A reflection on Luke 7:36-50
When I pay attention to the secret ruminations of my heart, I am often dismayed by how often I think like Jesus’ host Simon does in this story of the woman who anoints Jesus’ feet. Sour observations, wrong-headed because of my lack of good information, cause me to draw erroneous conclusions. Acting on these barely conscious judgments excludes and hurts good people.
Jesus calls Simon out. But he does not say, “Quit judging me and this woman who is anointing me.” Instead he talks about how forgiving big debts inspires big love.
What, I wonder, are Simon’s big debts, the ones that, in offering them up to Jesus and experiencing God’s forgiveness, would make him weep tears of relief and joy. We all have those.
The woman with the expensive oil has somehow experienced God’s life-giving understanding and compassion. The ignorance out of which she has judged herself a worthless sinner has ended, and she has come into the light of God’s unfathomable love.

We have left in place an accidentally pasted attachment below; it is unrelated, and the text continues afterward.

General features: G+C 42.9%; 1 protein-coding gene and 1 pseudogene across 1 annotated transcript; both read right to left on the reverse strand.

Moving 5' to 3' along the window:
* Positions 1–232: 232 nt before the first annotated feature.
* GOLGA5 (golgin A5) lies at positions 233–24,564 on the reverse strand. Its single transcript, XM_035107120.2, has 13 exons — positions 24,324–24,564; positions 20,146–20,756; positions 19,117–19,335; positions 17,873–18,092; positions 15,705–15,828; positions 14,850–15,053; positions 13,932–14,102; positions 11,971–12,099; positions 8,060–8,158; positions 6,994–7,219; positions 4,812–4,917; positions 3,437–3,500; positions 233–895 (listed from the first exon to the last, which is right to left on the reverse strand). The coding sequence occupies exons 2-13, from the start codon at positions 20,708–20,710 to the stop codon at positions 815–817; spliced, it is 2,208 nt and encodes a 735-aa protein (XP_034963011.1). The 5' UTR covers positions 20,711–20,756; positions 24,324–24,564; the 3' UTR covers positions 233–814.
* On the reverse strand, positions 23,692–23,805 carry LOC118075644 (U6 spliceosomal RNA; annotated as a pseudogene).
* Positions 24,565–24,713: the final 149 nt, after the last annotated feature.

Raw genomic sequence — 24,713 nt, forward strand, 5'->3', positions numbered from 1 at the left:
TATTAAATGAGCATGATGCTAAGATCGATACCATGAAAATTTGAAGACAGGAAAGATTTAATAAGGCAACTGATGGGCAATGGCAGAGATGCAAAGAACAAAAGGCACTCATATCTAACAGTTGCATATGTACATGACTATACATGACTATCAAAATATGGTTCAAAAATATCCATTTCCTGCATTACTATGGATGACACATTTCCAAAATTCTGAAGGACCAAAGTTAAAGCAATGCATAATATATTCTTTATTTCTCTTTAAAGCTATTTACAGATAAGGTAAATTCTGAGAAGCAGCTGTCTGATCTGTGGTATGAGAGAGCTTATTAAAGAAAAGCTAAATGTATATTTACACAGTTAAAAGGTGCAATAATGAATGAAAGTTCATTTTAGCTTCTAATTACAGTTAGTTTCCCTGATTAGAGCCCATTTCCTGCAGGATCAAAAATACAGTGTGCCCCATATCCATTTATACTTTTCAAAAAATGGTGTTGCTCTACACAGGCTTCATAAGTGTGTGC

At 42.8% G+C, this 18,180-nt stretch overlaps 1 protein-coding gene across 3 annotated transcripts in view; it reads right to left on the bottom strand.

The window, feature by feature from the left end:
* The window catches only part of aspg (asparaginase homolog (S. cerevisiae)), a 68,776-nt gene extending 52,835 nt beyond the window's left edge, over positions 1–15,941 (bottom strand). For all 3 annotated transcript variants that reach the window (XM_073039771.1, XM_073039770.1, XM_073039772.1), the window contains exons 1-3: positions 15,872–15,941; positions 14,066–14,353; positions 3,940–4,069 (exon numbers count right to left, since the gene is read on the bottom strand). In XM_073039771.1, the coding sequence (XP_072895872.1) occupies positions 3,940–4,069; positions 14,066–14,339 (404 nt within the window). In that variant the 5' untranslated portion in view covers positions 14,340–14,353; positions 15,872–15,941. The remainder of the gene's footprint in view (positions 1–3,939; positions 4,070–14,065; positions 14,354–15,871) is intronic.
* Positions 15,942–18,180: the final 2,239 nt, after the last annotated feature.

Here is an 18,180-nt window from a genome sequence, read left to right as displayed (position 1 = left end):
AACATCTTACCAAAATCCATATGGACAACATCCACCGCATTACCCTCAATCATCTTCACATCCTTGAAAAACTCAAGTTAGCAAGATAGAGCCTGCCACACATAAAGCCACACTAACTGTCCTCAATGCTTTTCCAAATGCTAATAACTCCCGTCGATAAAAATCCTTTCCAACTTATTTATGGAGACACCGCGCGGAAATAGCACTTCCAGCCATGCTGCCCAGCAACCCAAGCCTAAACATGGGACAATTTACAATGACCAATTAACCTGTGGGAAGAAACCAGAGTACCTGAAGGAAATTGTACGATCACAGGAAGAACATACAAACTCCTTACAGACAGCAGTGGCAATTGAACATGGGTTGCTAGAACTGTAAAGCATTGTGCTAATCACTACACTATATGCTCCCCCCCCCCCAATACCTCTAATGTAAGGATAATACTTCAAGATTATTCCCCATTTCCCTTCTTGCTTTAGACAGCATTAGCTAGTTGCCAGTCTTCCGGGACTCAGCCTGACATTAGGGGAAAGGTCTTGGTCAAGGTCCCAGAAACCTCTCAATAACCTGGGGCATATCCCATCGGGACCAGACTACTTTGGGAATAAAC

When I find myself thinking like Simon does in this story, I realize I am not being vulnerable enough with God. I am not praying with my whole self. For if I were to pray from all of myself I would pray everything, including my big debts – those things I do or fail to do, think or fail to think, believe or fail to believe that are deadly in that they estrange me from my neighbors and from God. When I bring my big transgressions into my prayer life, I really have no room left for my sour machinations. All I have is the blinding need and longing for God.
All of us are the notorious sinning woman. And when we pray with the whole of ourselves, each one of us finds God’s forgiveness, that relationship with God that belongs only to us. We experience the love that makes us weep and pour out our most expensive treasures, washing the feet of the Holy in thanksgiving and praise.
Laurie Gudim is a religious iconographer and liturgical artist, a writer and lay preacher living in Fort Collins, CO. See her work online at Everyday Mysteries.